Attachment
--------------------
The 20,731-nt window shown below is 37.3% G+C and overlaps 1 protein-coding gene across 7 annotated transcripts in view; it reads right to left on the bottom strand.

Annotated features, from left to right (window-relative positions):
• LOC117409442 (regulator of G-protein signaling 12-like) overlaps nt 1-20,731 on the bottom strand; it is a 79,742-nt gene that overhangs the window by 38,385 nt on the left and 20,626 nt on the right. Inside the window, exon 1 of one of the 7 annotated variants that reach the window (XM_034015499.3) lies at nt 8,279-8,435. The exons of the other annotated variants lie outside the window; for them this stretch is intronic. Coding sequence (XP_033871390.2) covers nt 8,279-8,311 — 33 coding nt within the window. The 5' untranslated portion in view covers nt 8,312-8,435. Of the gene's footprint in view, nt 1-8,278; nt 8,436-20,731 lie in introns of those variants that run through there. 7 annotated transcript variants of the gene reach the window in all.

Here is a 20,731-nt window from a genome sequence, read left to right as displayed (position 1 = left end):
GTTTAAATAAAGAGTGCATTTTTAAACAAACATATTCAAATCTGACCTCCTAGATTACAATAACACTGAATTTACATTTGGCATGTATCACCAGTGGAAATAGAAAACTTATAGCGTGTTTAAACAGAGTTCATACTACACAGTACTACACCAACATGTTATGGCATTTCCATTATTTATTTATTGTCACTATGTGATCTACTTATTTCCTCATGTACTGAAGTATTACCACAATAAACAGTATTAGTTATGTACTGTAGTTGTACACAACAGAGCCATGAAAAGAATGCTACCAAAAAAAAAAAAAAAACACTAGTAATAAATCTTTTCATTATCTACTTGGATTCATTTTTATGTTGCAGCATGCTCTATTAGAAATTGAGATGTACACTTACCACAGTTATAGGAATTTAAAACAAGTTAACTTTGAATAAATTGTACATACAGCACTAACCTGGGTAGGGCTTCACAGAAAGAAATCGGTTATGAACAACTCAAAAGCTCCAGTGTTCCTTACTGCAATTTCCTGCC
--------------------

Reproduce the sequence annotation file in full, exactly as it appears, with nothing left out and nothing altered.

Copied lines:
The 20,731-nt window shown below is 37.3% G+C and overlaps 1 protein-coding gene across 7 annotated transcripts in view; it reads right to left on the bottom strand.

Annotated features, from left to right (window-relative positions):
• LOC117409442 (regulator of G-protein signaling 12-like) overlaps nt 1-20,731 on the bottom strand; it is a 79,742-nt gene that overhangs the window by 38,385 nt on the left and 20,626 nt on the right. Inside the window, exon 1 of one of the 7 annotated variants that reach the window (XM_034015499.3) lies at nt 8,279-8,435. The exons of the other annotated variants lie outside the window; for them this stretch is intronic. Coding sequence (XP_033871390.2) covers nt 8,279-8,311 — 33 coding nt within the window. The 5' untranslated portion in view covers nt 8,312-8,435. Of the gene's footprint in view, nt 1-8,278; nt 8,436-20,731 lie in introns of those variants that run through there. 7 annotated transcript variants of the gene reach the window in all.

Here is a 20,731-nt window from a genome sequence, read left to right as displayed (position 1 = left end):
GTTTAAATAAAGAGTGCATTTTTAAACAAACATATTCAAATCTGACCTCCTAGATTACAATAACACTGAATTTACATTTGGCATGTATCACCAGTGGAAATAGAAAACTTATAGCGTGTTTAAACAGAGTTCATACTACACAGTACTACACCAACATGTTATGGCATTTCCATTATTTATTTATTGTCACTATGTGATCTACTTATTTCCTCATGTACTGAAGTATTACCACAATAAACAGTATTAGTTATGTACTGTAGTTGTACACAACAGAGCCATGAAAAGAATGCTACCAAAAAAAAAAAAAAAACACTAGTAATAAATCTTTTCATTATCTACTTGGATTCATTTTTATGTTGCAGCATGCTCTATTAGAAATTGAGATGTACACTTACCACAGTTATAGGAATTTAAAACAAGTTAACTTTGAATAAATTGTACATACAGCACTAACCTGGGTAGGGCTTCACAGAAAGAAATCGGTTATGAACAACTCAAAAGCTCCAGTGTTCCTTACTGCAATTTCCTGCC